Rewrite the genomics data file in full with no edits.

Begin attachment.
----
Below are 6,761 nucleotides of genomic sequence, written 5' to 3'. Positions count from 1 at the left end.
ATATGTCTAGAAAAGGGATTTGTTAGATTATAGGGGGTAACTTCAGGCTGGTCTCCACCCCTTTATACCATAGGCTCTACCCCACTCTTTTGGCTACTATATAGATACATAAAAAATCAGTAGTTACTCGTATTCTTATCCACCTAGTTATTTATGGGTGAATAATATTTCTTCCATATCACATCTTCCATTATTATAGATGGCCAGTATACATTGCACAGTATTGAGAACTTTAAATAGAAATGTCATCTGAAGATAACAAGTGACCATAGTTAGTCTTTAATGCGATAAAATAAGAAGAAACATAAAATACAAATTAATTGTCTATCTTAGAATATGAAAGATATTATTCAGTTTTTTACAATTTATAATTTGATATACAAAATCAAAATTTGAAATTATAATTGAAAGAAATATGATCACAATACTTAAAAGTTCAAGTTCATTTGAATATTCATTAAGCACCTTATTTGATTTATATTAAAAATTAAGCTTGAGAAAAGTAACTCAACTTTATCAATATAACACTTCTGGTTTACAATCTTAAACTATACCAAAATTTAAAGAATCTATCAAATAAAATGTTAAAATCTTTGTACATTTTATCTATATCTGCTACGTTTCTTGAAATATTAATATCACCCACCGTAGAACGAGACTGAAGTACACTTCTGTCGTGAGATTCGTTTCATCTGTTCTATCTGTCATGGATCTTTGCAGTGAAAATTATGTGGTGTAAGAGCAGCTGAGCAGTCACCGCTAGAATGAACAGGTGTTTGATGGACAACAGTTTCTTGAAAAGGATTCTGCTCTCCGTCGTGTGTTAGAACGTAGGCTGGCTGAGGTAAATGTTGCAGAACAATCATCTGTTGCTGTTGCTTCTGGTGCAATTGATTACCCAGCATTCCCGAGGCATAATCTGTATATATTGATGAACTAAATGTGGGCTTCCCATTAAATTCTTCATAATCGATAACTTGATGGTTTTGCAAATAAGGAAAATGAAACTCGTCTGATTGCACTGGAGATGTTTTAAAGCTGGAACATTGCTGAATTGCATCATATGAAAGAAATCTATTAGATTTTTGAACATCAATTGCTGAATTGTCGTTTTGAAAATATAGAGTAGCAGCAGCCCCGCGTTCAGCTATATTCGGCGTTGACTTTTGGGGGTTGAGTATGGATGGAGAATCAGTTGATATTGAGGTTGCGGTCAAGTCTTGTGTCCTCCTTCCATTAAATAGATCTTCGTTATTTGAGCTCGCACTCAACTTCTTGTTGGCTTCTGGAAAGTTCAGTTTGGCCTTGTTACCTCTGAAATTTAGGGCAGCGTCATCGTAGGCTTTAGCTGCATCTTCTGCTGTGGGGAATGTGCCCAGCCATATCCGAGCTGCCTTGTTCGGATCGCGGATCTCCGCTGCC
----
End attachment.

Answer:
Below are 6,761 nucleotides of genomic sequence, written 5' to 3'. Positions count from 1 at the left end.
ATATGTCTAGAAAAGGGATTTGTTAGATTATAGGGGGTAACTTCAGGCTGGTCTCCACCCCTTTATACCATAGGCTCTACCCCACTCTTTTGGCTACTATATAGATACATAAAAAATCAGTAGTTACTCGTATTCTTATCCACCTAGTTATTTATGGGTGAATAATATTTCTTCCATATCACATCTTCCATTATTATAGATGGCCAGTATACATTGCACAGTATTGAGAACTTTAAATAGAAATGTCATCTGAAGATAACAAGTGACCATAGTTAGTCTTTAATGCGATAAAATAAGAAGAAACATAAAATACAAATTAATTGTCTATCTTAGAATATGAAAGATATTATTCAGTTTTTTACAATTTATAATTTGATATACAAAATCAAAATTTGAAATTATAATTGAAAGAAATATGATCACAATACTTAAAAGTTCAAGTTCATTTGAATATTCATTAAGCACCTTATTTGATTTATATTAAAAATTAAGCTTGAGAAAAGTAACTCAACTTTATCAATATAACACTTCTGGTTTACAATCTTAAACTATACCAAAATTTAAAGAATCTATCAAATAAAATGTTAAAATCTTTGTACATTTTATCTATATCTGCTACGTTTCTTGAAATATTAATATCACCCACCGTAGAACGAGACTGAAGTACACTTCTGTCGTGAGATTCGTTTCATCTGTTCTATCTGTCATGGATCTTTGCAGTGAAAATTATGTGGTGTAAGAGCAGCTGAGCAGTCACCGCTAGAATGAACAGGTGTTTGATGGACAACAGTTTCTTGAAAAGGATTCTGCTCTCCGTCGTGTGTTAGAACGTAGGCTGGCTGAGGTAAATGTTGCAGAACAATCATCTGTTGCTGTTGCTTCTGGTGCAATTGATTACCCAGCATTCCCGAGGCATAATCTGTATATATTGATGAACTAAATGTGGGCTTCCCATTAAATTCTTCATAATCGATAACTTGATGGTTTTGCAAATAAGGAAAATGAAACTCGTCTGATTGCACTGGAGATGTTTTAAAGCTGGAACATTGCTGAATTGCATCATATGAAAGAAATCTATTAGATTTTTGAACATCAATTGCTGAATTGTCGTTTTGAAAATATAGAGTAGCAGCAGCCCCGCGTTCAGCTATATTCGGCGTTGACTTTTGGGGGTTGAGTATGGATGGAGAATCAGTTGATATTGAGGTTGCGGTCAAGTCTTGTGTCCTCCTTCCATTAAATAGATCTTCGTTATTTGAGCTCGCACTCAACTTCTTGTTGGCTTCTGGAAAGTTCAGTTTGGCCTTGTTACCTCTGAAATTTAGGGCAGCGTCATCGTAGGCTTTAGCTGCATCTTCTGCTGTGGGGAATGTGCCCAGCCATATCCGAGCTGCCTTGTTCGGATCGCGGATCTCCGCTGCC